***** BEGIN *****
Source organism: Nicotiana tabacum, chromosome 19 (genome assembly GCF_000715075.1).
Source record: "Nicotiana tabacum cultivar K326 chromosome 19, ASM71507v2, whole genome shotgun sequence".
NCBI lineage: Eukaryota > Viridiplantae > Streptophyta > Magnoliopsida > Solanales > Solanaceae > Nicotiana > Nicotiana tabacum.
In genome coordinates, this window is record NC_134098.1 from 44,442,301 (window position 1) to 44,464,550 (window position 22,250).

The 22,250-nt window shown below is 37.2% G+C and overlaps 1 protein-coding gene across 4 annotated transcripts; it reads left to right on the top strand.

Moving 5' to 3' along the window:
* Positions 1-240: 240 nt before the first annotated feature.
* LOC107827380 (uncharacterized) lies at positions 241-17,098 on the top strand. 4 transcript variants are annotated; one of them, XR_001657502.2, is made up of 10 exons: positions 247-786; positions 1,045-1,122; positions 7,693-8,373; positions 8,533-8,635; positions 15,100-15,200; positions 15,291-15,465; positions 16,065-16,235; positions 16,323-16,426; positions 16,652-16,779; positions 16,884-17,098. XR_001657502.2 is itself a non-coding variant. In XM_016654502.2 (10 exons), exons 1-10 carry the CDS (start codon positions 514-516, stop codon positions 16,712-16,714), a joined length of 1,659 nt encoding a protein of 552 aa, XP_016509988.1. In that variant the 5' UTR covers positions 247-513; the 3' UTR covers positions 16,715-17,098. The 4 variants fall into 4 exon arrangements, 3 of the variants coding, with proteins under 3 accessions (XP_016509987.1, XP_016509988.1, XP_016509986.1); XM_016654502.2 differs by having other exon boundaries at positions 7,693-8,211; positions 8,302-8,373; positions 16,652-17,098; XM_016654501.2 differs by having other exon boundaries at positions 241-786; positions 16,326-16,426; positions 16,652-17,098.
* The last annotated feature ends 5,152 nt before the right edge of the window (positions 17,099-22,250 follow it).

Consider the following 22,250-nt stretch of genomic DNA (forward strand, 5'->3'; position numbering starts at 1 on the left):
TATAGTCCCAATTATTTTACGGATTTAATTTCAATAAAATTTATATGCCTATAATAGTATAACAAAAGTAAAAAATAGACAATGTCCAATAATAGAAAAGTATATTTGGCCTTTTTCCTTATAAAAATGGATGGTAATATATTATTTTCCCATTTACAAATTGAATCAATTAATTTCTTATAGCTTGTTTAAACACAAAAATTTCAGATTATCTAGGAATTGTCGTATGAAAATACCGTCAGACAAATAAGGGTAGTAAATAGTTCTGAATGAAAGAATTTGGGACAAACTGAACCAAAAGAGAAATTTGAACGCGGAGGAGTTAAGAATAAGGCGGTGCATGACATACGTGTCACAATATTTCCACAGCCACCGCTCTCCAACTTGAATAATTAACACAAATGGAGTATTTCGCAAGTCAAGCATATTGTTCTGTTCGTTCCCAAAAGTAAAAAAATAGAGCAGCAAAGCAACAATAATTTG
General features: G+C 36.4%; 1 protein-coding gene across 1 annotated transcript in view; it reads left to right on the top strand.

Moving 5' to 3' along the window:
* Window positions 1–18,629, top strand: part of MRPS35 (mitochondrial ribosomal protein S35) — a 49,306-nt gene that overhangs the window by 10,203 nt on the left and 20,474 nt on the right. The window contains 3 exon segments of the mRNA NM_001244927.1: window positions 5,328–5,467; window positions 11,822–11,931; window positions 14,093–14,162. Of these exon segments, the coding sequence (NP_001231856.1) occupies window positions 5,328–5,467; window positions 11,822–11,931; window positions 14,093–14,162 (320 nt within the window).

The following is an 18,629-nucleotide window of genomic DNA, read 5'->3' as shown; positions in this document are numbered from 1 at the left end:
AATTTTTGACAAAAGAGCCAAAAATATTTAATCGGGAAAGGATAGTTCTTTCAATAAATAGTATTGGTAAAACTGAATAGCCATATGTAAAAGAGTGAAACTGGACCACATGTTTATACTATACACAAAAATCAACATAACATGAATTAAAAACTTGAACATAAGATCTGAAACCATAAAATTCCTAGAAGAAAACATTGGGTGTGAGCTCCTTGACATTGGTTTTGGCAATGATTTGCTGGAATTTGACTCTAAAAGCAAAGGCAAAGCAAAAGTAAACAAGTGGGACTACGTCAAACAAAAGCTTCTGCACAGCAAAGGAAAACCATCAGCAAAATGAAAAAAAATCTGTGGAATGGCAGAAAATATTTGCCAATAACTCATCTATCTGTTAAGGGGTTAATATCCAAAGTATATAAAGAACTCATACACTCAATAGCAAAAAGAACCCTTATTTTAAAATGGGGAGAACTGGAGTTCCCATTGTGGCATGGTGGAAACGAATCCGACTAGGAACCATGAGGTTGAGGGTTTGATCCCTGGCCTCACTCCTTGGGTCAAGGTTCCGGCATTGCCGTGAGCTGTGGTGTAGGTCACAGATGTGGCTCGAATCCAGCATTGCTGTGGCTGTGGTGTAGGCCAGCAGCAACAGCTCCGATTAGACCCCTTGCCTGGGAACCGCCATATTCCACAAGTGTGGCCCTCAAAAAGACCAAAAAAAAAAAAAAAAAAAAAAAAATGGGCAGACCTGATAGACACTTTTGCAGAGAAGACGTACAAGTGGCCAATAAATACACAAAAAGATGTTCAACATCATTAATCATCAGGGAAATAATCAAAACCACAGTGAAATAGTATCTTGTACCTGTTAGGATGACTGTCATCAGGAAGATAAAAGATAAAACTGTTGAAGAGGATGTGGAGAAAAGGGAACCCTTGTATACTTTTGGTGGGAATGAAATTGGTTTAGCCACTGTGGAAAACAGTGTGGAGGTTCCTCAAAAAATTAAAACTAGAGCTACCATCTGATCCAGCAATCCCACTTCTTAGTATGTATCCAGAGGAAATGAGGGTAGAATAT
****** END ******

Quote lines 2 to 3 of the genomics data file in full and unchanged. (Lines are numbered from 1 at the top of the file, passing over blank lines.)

Source record: "Nicotiana tabacum cultivar K326 chromosome 19, ASM71507v2, whole genome shotgun sequence".
NCBI lineage: Eukaryota > Viridiplantae > Streptophyta > Magnoliopsida > Solanales > Solanaceae > Nicotiana > Nicotiana tabacum.